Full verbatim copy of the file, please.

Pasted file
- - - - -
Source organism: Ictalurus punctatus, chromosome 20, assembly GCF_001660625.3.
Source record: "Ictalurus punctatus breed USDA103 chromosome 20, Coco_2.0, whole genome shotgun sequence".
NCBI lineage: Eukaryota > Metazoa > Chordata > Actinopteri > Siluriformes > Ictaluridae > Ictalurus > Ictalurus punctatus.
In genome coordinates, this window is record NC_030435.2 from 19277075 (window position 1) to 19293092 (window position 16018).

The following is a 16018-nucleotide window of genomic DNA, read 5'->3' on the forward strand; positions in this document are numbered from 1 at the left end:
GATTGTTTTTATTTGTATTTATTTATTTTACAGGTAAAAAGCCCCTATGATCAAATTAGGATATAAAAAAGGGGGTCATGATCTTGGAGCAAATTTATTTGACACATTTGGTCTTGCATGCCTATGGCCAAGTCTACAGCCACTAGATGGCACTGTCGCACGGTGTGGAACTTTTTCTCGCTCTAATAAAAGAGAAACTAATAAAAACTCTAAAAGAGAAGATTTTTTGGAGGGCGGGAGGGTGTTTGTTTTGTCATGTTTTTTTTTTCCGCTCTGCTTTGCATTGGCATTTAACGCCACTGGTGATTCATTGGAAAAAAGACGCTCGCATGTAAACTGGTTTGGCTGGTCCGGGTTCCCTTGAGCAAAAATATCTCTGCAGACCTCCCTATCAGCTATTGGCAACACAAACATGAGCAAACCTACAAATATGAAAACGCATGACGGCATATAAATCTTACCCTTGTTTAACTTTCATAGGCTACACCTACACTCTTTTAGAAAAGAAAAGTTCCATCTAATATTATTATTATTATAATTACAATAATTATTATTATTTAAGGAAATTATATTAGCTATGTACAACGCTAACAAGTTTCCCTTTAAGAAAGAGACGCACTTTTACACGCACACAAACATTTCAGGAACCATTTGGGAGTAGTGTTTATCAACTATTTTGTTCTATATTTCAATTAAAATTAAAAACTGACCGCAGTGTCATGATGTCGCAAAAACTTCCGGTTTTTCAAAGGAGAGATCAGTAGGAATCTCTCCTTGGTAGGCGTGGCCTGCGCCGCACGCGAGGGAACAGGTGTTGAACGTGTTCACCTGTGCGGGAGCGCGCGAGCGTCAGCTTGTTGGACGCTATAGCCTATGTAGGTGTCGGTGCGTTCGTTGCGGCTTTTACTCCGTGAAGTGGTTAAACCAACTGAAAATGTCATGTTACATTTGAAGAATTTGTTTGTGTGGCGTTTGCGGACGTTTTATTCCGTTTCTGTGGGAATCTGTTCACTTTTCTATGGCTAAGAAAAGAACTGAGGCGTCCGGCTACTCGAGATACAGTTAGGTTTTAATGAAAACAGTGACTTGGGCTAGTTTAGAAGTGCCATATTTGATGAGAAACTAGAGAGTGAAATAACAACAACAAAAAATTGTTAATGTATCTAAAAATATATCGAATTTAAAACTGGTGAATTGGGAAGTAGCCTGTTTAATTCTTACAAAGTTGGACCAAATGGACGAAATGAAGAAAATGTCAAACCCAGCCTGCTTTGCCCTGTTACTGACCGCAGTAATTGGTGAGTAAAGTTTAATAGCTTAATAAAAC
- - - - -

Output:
Source organism: Ictalurus punctatus, chromosome 20, assembly GCF_001660625.3.
Source record: "Ictalurus punctatus breed USDA103 chromosome 20, Coco_2.0, whole genome shotgun sequence".
NCBI lineage: Eukaryota > Metazoa > Chordata > Actinopteri > Siluriformes > Ictaluridae > Ictalurus > Ictalurus punctatus.
In genome coordinates, this window is record NC_030435.2 from 19277075 (window position 1) to 19293092 (window position 16018).

The following is a 16018-nucleotide window of genomic DNA, read 5'->3' on the forward strand; positions in this document are numbered from 1 at the left end:
GATTGTTTTTATTTGTATTTATTTATTTTACAGGTAAAAAGCCCCTATGATCAAATTAGGATATAAAAAAGGGGGTCATGATCTTGGAGCAAATTTATTTGACACATTTGGTCTTGCATGCCTATGGCCAAGTCTACAGCCACTAGATGGCACTGTCGCACGGTGTGGAACTTTTTCTCGCTCTAATAAAAGAGAAACTAATAAAAACTCTAAAAGAGAAGATTTTTTGGAGGGCGGGAGGGTGTTTGTTTTGTCATGTTTTTTTTTTCCGCTCTGCTTTGCATTGGCATTTAACGCCACTGGTGATTCATTGGAAAAAAGACGCTCGCATGTAAACTGGTTTGGCTGGTCCGGGTTCCCTTGAGCAAAAATATCTCTGCAGACCTCCCTATCAGCTATTGGCAACACAAACATGAGCAAACCTACAAATATGAAAACGCATGACGGCATATAAATCTTACCCTTGTTTAACTTTCATAGGCTACACCTACACTCTTTTAGAAAAGAAAAGTTCCATCTAATATTATTATTATTATAATTACAATAATTATTATTATTTAAGGAAATTATATTAGCTATGTACAACGCTAACAAGTTTCCCTTTAAGAAAGAGACGCACTTTTACACGCACACAAACATTTCAGGAACCATTTGGGAGTAGTGTTTATCAACTATTTTGTTCTATATTTCAATTAAAATTAAAAACTGACCGCAGTGTCATGATGTCGCAAAAACTTCCGGTTTTTCAAAGGAGAGATCAGTAGGAATCTCTCCTTGGTAGGCGTGGCCTGCGCCGCACGCGAGGGAACAGGTGTTGAACGTGTTCACCTGTGCGGGAGCGCGCGAGCGTCAGCTTGTTGGACGCTATAGCCTATGTAGGTGTCGGTGCGTTCGTTGCGGCTTTTACTCCGTGAAGTGGTTAAACCAACTGAAAATGTCATGTTACATTTGAAGAATTTGTTTGTGTGGCGTTTGCGGACGTTTTATTCCGTTTCTGTGGGAATCTGTTCACTTTTCTATGGCTAAGAAAAGAACTGAGGCGTCCGGCTACTCGAGATACAGTTAGGTTTTAATGAAAACAGTGACTTGGGCTAGTTTAGAAGTGCCATATTTGATGAGAAACTAGAGAGTGAAATAACAACAACAAAAAATTGTTAATGTATCTAAAAATATATCGAATTTAAAACTGGTGAATTGGGAAGTAGCCTGTTTAATTCTTACAAAGTTGGACCAAATGGACGAAATGAAGAAAATGTCAAACCCAGCCTGCTTTGCCCTGTTACTGACCGCAGTAATTGGTGAGTAAAGTTTAATAGCTTAATAAAAC